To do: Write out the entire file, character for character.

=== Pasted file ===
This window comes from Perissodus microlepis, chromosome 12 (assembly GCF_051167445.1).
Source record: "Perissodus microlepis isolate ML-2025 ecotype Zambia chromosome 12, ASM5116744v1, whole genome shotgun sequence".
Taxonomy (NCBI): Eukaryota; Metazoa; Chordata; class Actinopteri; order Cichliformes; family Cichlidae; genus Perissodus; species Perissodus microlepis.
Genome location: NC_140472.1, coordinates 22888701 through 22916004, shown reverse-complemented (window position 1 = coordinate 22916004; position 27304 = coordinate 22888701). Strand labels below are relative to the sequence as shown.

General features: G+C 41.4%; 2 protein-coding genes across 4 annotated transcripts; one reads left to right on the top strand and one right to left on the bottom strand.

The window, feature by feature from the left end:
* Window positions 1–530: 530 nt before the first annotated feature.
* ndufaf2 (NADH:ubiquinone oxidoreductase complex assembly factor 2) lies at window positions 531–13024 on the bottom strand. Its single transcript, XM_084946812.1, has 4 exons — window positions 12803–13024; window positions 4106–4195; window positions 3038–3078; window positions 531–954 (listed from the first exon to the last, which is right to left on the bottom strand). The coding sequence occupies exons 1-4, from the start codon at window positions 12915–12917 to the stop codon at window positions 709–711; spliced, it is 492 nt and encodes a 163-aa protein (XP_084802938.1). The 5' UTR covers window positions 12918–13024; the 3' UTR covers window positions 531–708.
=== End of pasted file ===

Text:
This window comes from Perissodus microlepis, chromosome 12 (assembly GCF_051167445.1).
Source record: "Perissodus microlepis isolate ML-2025 ecotype Zambia chromosome 12, ASM5116744v1, whole genome shotgun sequence".
Taxonomy (NCBI): Eukaryota; Metazoa; Chordata; class Actinopteri; order Cichliformes; family Cichlidae; genus Perissodus; species Perissodus microlepis.
Genome location: NC_140472.1, coordinates 22888701 through 22916004, shown reverse-complemented (window position 1 = coordinate 22916004; position 27304 = coordinate 22888701). Strand labels below are relative to the sequence as shown.

General features: G+C 41.4%; 2 protein-coding genes across 4 annotated transcripts; one reads left to right on the top strand and one right to left on the bottom strand.

The window, feature by feature from the left end:
* Window positions 1–530: 530 nt before the first annotated feature.
* ndufaf2 (NADH:ubiquinone oxidoreductase complex assembly factor 2) lies at window positions 531–13024 on the bottom strand. Its single transcript, XM_084946812.1, has 4 exons — window positions 12803–13024; window positions 4106–4195; window positions 3038–3078; window positions 531–954 (listed from the first exon to the last, which is right to left on the bottom strand). The coding sequence occupies exons 1-4, from the start codon at window positions 12915–12917 to the stop codon at window positions 709–711; spliced, it is 492 nt and encodes a 163-aa protein (XP_084802938.1). The 5' UTR covers window positions 12918–13024; the 3' UTR covers window positions 531–708.